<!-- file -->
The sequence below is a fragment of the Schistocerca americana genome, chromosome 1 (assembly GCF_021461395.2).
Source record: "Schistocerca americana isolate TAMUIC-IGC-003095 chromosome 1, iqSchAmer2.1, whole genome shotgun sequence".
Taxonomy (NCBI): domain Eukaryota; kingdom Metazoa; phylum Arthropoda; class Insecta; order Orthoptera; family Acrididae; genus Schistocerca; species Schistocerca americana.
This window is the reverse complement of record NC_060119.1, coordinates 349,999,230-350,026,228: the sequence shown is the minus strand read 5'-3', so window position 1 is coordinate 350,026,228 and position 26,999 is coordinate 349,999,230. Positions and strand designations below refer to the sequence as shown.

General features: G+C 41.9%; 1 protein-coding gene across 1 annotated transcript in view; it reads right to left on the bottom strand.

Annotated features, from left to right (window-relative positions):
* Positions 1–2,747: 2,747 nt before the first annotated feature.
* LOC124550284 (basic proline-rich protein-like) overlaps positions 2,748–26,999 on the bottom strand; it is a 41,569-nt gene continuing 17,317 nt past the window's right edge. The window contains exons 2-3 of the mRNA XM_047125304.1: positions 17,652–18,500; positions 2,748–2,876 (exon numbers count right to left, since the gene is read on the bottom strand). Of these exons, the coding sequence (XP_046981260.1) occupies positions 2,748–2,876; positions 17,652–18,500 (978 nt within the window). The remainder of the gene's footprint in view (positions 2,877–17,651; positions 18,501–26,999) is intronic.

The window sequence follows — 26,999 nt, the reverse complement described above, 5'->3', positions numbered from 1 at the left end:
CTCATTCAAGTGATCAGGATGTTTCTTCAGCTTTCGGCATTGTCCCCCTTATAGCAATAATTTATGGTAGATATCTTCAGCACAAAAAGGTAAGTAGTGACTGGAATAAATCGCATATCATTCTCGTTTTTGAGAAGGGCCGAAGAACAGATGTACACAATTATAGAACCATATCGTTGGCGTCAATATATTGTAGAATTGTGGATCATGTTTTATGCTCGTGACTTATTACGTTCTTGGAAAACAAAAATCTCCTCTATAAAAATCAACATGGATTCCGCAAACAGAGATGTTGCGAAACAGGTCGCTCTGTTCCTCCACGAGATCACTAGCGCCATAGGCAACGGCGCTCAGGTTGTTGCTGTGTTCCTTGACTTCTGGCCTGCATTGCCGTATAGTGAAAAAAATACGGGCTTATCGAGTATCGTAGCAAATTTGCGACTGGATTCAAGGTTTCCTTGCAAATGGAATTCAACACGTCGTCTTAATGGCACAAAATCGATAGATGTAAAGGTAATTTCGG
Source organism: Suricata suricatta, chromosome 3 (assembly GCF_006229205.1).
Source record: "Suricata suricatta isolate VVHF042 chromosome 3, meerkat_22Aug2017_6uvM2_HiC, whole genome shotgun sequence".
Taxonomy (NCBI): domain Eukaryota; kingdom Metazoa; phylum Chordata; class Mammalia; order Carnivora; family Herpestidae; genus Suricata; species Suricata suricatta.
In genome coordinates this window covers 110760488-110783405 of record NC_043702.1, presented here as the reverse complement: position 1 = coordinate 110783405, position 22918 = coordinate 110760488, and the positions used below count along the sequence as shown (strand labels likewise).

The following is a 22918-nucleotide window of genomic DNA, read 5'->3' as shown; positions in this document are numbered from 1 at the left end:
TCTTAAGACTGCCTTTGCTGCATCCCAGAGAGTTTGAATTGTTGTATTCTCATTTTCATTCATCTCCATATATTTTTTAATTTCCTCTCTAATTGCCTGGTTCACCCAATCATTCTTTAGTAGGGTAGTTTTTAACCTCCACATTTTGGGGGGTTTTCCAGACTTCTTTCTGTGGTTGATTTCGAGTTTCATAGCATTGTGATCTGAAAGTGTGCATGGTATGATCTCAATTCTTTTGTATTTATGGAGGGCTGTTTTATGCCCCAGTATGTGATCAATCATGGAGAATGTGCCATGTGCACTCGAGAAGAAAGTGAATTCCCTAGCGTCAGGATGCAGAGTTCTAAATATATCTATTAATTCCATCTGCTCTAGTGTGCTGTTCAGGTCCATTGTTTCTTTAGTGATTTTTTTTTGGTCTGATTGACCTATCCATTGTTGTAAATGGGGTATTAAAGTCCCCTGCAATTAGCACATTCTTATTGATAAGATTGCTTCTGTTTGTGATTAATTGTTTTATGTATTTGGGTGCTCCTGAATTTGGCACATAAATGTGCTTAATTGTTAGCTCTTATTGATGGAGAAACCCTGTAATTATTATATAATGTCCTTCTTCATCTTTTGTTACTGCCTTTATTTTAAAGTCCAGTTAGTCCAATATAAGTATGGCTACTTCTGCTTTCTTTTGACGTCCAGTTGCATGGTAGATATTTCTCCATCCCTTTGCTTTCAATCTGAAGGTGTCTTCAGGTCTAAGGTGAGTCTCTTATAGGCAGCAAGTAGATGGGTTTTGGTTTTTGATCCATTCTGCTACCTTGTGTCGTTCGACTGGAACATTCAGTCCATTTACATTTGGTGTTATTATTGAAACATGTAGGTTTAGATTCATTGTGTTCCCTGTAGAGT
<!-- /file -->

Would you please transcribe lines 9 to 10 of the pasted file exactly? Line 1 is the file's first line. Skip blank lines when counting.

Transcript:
The window sequence follows — 26,999 nt, the reverse complement described above, 5'->3', positions numbered from 1 at the left end:
CTCATTCAAGTGATCAGGATGTTTCTTCAGCTTTCGGCATTGTCCCCCTTATAGCAATAATTTATGGTAGATATCTTCAGCACAAAAAGGTAAGTAGTGACTGGAATAAATCGCATATCATTCTCGTTTTTGAGAAGGGCCGAAGAACAGATGTACACAATTATAGAACCATATCGTTGGCGTCAATATATTGTAGAATTGTGGATCATGTTTTATGCTCGTGACTTATTACGTTCTTGGAAAACAAAAATCTCCTCTATAAAAATCAACATGGATTCCGCAAACAGAGATGTTGCGAAACAGGTCGCTCTGTTCCTCCACGAGATCACTAGCGCCATAGGCAACGGCGCTCAGGTTGTTGCTGTGTTCCTTGACTTCTGGCCTGCATTGCCGTATAGTGAAAAAAATACGGGCTTATCGAGTATCGTAGCAAATTTGCGACTGGATTCAAGGTTTCCTTGCAAATGGAATTCAACACGTCGTCTTAATGGCACAAAATCGATAGATGTAAAGGTAATTTCGG